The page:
Will protection no longer be needed once the shared market economy is in effect? Free trade thinking would certainly hope not, but we saw in Chapter 14 that Friedrich List had a more mature understanding of the market than free-trade thinking does. Free trade has major strengths that include pressure for competitive excellence and cost-reduction, with the consumers directly benefiting from being able to buy goods and services at lowest cost. But as we review the requisites of a shared market economy, it is worth reminding ourselves that if a country loses its technological and competitive capacity in a given area because its firms prove second-best – perhaps only temporarily and only slightly – in the competitive struggle, it takes on what may well be an undue subordination. If it retained its capacity in the area despite being second-best, it might rise at any time to being the low-cost producer. Moreover, its firms’ striving to “become number one” would be a powerful spur not just to becoming better at existing methods, but toward over-leaping, by-passing innovation. We saw that “comparative advantage” should be seen not as a one-time thing, but as something dynamic, subject to change over time. But for that, more than one nation needs to retain its competitive capacity.
This is increasingly complicated in the world market, of course, by many firms’ coming to have no distinct national identity. They have investors from many countries, produce and sell in many places, and even have officers who feel no business loyalty to a particular nation. Any attempt to protect and foster “domestic” industry in order to assure income from capital will have to grapple with this.
It isn’t necessary in our discussion here to resolve the many issues about how the domestic market economy will best be structured, other than to say that it will be important to look to its health and competitive vitality, and especially to its innovation. The economic crisis that began in 2007 has shone a spotlight on the need for a great many reforms. The issues will include whether government should pursue an “industrial policy” sponsoring certain firms or industries, or whether it should direct public resources into research, either basic or applied. The rationale for laissez-faire will be much weaker than it is considered to be today, allowing alternatives beyond those envisioned by the pure free trade school.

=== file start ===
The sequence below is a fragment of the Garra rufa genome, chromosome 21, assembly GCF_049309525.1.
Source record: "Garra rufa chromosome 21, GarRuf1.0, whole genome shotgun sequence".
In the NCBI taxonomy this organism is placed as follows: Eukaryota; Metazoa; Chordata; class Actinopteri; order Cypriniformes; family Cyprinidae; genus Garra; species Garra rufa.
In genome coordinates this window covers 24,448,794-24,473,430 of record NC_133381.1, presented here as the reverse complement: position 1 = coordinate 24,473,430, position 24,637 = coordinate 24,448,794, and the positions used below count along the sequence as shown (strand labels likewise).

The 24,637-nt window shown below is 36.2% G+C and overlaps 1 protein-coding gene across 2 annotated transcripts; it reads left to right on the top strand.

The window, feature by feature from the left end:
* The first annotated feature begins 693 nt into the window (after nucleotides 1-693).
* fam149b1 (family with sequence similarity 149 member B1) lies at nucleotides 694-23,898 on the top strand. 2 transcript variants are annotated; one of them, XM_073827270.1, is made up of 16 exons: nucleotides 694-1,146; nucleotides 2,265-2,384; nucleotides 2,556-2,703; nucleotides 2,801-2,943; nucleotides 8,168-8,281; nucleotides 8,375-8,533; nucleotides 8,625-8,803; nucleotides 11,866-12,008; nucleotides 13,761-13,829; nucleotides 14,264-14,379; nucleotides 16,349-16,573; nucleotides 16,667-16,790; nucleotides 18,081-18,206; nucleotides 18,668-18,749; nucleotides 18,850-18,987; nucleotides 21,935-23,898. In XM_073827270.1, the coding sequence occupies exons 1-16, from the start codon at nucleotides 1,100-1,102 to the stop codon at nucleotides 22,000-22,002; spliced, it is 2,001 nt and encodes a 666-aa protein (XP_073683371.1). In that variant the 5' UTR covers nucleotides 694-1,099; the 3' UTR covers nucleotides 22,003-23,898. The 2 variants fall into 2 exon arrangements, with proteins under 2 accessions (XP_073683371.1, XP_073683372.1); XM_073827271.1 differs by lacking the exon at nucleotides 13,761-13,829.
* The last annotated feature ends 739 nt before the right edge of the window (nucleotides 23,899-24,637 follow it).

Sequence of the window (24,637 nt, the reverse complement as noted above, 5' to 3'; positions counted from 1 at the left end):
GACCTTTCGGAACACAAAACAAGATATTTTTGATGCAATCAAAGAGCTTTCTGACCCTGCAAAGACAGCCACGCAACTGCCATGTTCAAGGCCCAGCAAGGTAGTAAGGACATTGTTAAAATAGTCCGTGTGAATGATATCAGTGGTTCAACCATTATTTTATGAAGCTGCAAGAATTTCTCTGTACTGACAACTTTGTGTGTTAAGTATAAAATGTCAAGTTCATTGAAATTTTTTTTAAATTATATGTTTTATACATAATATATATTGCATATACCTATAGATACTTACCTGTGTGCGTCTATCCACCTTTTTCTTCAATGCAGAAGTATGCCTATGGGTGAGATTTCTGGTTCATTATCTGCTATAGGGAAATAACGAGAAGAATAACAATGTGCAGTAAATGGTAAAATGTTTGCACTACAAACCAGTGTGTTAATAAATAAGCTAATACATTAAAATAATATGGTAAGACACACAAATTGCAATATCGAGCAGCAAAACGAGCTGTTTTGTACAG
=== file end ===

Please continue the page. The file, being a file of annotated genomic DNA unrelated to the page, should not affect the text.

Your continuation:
Note, however, that protection of domestic industry from outside competition won’t be sufficient in itself. If technology is the key displacer, that will occur within the very same domestic economy that tariffs would protect from outsiders. Protection won’t block the main source of decline in employment and earnings. It is this that makes a system of pooled distribution necessary.
The need for the system of broad-based distribution to come at the political level at which people feel themselves to be a people, with strong bonds of mutual identification; i.e., in today’s world, at the national, and sometimes even the local, level.
This imperative toward action at a national or even local level is important so that the system of distribution will actually be established and maintained. Is a system of “shared ownership” imaginable on a world scale today? It would destroy the advanced economies and thereby remove the engine by which all peoples will eventually gain the means, through technology and capital, to meet the exigencies of the modern world.
This points to the importance of halting the erosion of national sovereignty. The future will need the nation-state as the vehicle for what needs doing. National and local life are also the context within which varied cultural preferences can find expression. In the absence of a sense of shared community, the choices will cause irreconcilable conflict. In saying this, I am presupposing the impossibility, and probably the undesirability, of a completely homogenized “world culture.” A uniform culture is certainly the tendency caused by the global market with its mass-marketing, cheap transportation, instant communication and mass entertainment. It seems highly unlikely, though, that the peoples within the world’s diverse civilizations are going to want to lose their distinctive ways of life. As a person who identifies with “the West,” I would certainly hope that the West does not continue on its own path toward dissolution.
countries are not “nations,” by which is meant a single people with a shared
sense of life. This is especially true
political action forced by the “crisis of the market” will face major obstacles
in situations where agreed-upon political action about things fundamental to
the society can’t be arrived at peacefully.
The need to transcend the closed system of laissez-faire ideology. The great twentieth century classical liberal Wilhelm Roepke didn’t limit his philosophy of a free society to what the closed ideological system calls for. He was able to say that “the market economy isn’t everything. It must find its place within a higher order of things which is not ruled by supply and demand, free prices and competition.” If that was true before the world’s movement into worker displacement, it will be even more true in the future. The Hayekian thinker Samuel Brittan agrees: “The right kind of market economy can be an instrument of human freedom and a way of satisfying human wants… A great deal of attention is required to provide the right kind of framework – especially the redefinition of property rights and the general rules of the game. Too many free market tracts simply supply reassurance for the believer….”